Wittler, Nola Mae Ross, Lake
Charles American Press, December 4, 1988, p.
Early L C mayors
...In 1903 a "spirited" campaign brought a
new face into Lake Charles politics. Charles H. Winterhaler
succeeded John H. Poe, and remained in office for the next
his first race for re-election, Winterhaler won by 14 votes
over opponent William
Winterhaler was the first mayor to implement major
improvements in Lake Charles. Although the worst depression in
the history of the city was in full force, Winterhaler managed
to get stretches of Ryan, Bilbo, Pujo and Lawrence streets
experimental method of paving with bricks, designed by Fred
Shutts was used on one section of Bilbo Street. An eight-inch
concrete base was put down, then covered with a two-inch
cushion of sand that provided a base for the bricks. This
section proved more durable and smooth than the portions where
bricks were set into a base of cement
fitting that a later city council named a street after
Winterhaler – and unfortunate that the council added a "t" to
the name when they did so, incorrectly naming it Winterhalter,
a name that still
depression that nearly wrecked Winterhaler's mayoral term was
blamed on the Yellow Fever epidemic which swept across
Louisiana, causing extensive quarantines, frightening citizens
and causing many businesses and government offices to shut
the problems, Lake Charles forged ahead. A 3-mill tax to
support public education was approved by the
decision to split the Board of Education into two separate
boards – one for city schools and another for parish schools
– drew fire from both the public and local
Winterhaler had to contend with all of these problems, but he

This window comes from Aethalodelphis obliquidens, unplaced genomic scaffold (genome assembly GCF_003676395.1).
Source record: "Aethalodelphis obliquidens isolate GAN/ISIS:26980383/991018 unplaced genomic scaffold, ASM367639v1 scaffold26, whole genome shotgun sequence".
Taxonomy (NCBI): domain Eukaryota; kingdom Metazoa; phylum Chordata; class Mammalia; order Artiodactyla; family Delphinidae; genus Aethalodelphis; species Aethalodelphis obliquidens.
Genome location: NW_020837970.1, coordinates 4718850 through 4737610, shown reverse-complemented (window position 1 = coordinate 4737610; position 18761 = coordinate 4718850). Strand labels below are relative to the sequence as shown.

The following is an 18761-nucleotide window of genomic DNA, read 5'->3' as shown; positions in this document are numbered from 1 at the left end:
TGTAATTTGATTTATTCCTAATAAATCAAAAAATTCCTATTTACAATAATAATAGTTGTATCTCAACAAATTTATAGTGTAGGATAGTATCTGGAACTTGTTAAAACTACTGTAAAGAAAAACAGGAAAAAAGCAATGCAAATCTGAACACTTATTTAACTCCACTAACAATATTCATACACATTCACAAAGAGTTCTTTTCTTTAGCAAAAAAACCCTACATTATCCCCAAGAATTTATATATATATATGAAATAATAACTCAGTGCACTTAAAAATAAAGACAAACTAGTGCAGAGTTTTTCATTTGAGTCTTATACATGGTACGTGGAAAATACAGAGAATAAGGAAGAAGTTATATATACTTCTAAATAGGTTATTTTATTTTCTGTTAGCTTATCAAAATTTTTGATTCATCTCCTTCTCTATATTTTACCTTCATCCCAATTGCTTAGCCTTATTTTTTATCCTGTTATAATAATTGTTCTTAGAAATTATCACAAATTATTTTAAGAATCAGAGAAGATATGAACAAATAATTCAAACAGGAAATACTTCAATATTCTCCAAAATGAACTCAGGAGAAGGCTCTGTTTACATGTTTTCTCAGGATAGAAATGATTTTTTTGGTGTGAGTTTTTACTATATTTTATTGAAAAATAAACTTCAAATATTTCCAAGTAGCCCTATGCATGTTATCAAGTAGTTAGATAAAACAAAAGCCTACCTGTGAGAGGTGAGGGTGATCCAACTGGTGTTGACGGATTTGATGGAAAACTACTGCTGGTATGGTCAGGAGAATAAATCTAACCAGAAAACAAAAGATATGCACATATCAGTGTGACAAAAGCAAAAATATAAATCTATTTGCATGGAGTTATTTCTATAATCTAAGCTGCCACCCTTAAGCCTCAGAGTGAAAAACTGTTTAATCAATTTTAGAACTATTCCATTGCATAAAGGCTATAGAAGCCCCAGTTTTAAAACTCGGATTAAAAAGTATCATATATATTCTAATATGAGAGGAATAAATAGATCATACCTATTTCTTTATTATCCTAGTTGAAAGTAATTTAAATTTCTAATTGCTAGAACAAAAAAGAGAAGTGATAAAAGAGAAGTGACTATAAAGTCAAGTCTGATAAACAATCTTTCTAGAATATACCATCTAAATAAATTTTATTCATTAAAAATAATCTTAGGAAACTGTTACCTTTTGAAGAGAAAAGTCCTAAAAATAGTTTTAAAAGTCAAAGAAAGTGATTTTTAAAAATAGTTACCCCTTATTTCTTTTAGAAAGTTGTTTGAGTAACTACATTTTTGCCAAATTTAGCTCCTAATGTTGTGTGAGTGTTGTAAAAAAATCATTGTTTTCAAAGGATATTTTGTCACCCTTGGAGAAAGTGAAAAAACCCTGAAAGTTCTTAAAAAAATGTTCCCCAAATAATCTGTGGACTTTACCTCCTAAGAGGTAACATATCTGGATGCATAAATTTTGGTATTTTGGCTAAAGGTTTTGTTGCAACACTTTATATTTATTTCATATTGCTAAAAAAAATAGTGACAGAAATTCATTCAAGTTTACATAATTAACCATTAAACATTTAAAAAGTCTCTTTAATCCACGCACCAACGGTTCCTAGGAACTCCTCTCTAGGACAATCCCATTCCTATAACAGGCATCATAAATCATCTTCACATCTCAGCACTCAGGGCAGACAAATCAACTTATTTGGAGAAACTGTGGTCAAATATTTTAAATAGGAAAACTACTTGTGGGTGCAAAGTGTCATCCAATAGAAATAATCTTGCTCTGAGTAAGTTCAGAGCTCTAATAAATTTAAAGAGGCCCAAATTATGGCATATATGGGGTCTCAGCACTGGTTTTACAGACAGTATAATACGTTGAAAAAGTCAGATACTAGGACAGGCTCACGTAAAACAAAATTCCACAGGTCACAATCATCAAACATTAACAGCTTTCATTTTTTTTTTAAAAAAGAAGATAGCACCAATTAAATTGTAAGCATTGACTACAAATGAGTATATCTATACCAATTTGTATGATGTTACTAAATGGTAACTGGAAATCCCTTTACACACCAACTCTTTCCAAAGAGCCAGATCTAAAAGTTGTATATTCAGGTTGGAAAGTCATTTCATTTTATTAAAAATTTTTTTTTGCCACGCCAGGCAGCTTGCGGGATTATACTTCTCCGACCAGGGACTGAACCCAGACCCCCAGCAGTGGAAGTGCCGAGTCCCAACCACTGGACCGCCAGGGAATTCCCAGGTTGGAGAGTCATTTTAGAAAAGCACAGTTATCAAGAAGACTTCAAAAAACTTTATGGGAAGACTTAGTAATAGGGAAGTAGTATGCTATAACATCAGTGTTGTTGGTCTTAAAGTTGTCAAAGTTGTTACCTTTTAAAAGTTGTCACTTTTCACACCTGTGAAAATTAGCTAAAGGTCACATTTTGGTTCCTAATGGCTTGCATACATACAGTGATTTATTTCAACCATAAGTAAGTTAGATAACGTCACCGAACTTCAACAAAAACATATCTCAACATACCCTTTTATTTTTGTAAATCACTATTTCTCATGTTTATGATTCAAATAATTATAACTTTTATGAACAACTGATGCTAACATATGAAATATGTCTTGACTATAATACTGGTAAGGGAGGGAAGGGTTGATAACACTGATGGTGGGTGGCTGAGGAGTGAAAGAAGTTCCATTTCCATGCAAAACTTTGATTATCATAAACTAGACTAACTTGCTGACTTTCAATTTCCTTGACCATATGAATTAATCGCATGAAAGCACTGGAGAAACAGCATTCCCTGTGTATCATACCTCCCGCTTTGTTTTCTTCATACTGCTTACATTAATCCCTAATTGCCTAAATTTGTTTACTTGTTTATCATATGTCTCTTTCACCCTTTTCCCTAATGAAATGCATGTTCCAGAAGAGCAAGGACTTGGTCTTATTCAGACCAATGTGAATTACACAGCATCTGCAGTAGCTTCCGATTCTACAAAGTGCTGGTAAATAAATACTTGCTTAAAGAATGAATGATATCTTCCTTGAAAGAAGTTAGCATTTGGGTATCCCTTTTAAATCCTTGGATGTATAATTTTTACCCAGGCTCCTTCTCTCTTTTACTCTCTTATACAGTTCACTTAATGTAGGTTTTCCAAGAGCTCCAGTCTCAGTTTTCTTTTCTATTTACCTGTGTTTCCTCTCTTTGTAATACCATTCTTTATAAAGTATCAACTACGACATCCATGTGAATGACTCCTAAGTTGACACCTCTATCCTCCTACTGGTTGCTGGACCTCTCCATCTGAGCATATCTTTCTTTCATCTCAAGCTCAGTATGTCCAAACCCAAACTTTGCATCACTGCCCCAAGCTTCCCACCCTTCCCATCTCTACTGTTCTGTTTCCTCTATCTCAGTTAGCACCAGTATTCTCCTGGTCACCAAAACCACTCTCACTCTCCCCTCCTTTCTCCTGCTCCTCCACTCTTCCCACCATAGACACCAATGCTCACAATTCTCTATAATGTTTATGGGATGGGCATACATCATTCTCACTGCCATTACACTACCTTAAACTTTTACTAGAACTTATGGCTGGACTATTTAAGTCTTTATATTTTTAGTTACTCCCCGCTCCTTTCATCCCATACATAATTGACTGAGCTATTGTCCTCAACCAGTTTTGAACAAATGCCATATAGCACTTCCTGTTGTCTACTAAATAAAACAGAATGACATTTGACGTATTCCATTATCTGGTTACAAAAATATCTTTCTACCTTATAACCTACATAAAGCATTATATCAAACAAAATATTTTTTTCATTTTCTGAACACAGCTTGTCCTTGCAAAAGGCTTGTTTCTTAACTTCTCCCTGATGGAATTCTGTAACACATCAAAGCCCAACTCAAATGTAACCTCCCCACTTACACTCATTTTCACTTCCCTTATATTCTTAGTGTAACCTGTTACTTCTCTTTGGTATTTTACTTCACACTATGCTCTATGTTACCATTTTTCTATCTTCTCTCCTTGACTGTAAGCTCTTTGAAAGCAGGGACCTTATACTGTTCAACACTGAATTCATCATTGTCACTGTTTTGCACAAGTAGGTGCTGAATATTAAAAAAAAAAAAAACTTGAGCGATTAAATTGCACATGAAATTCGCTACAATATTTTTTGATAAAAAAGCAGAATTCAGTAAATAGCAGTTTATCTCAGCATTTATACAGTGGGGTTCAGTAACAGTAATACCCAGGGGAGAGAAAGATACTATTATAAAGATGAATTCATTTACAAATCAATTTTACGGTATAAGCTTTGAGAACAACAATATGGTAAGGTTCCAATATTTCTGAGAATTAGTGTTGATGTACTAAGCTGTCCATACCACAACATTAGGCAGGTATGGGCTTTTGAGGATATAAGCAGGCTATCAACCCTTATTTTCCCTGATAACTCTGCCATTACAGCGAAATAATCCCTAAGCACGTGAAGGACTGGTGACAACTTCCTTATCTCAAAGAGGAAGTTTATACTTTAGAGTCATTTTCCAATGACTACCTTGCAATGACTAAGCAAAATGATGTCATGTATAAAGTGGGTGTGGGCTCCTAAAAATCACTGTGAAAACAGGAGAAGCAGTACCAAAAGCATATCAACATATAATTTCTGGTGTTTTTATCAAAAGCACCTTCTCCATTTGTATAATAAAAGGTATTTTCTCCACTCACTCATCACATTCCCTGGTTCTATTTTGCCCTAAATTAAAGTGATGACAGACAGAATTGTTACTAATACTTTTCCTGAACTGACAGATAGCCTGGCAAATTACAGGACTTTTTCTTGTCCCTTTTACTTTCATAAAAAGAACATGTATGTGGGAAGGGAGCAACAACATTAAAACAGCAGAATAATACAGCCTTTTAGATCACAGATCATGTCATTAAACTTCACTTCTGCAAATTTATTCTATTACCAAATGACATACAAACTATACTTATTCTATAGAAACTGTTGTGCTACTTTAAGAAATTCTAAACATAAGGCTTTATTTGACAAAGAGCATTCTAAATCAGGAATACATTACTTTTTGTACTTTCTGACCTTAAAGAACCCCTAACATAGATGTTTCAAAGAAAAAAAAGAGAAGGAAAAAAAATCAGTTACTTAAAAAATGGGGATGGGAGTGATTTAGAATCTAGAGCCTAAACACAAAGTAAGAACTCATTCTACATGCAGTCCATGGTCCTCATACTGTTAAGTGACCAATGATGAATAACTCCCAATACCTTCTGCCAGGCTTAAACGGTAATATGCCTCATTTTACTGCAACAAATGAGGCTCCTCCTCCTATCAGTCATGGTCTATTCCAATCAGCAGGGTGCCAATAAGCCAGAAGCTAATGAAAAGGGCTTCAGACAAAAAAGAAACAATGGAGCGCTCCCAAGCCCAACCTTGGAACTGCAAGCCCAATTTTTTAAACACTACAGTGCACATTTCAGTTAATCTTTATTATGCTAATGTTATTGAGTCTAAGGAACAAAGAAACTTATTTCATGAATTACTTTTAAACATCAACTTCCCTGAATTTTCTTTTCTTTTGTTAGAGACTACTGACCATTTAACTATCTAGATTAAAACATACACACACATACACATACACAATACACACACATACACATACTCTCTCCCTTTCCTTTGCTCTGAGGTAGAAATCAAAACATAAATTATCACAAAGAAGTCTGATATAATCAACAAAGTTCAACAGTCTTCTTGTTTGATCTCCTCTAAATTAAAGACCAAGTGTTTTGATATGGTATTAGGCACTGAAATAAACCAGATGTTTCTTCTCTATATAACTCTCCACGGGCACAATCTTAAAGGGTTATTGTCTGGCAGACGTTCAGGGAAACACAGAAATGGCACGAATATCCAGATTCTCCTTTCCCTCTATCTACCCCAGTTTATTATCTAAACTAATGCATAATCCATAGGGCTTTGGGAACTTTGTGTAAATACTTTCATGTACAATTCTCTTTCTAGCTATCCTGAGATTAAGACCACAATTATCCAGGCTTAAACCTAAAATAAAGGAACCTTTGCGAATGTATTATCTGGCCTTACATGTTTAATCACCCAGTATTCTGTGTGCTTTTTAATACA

came from a strong background, dating back to his grandparents
– the Von Peetzs – who lived with King Christian at
Bismark took over, the king's family and the Von Peetz family
emigrated to America, landing in New Orleans. From there, his
mother brought Winterhaler to Lake Charles, where he grew
Mayor Charles H. Winterhaler's children live in Lake Charles
today. They are Mrs. Lock Paret, Mrs. J. B. Holloman Jr., and
E. R. Winterhaler.
In addition to serving as mayor,
Winterhaler served as chairman of a committee to fix new
boundaries for old Calcasieu
Winterhaler retired from politics after eight years as mayor,
and was succeeded in 1909 by G. Brent Richard, who defeated
opponent Ben M. Foster by 110 votes....
Lake Charles American Press, Wednesday, March 23, 1938, p. 1:
RITES FOR C. H. WINTERHALER SET FOR 5 P.M.
Former Lake Charles Mayor Dies Unexpectedly Late Tuesday.
LAST RITES for Charles H. Winterhaler, former mayor of Lake Charles, will be held here at 3 o'clock this afternoon.
Mr. Winterhaler, who was nearly 71 years old, died unexpectedly at 5:45 p.m. Tuesday afternoon in a chair in his room at the Cherokee hotel. He had been uptown a little earlier.
He was born in New Orleans in 1867, and after coming to Lake Charles he engaged in the lumber business, first with the Locksley-Martin Lumber company, then for several years with the Menefee Lumber company, as manager of its local mill. Later he was connected for a time with the Miller-Vidor Lumber company at Milyid, Texas, and then engaged in the timber and oil business in New Orleans, returning to Lake Charles during the World war. Since then, he remained here as a certified public accountant.
Served Three Terms
While connected with the lumber industry he served the city as alderman for several years, and about 1903 was elected mayor, in which office he served six years, being twice reelected.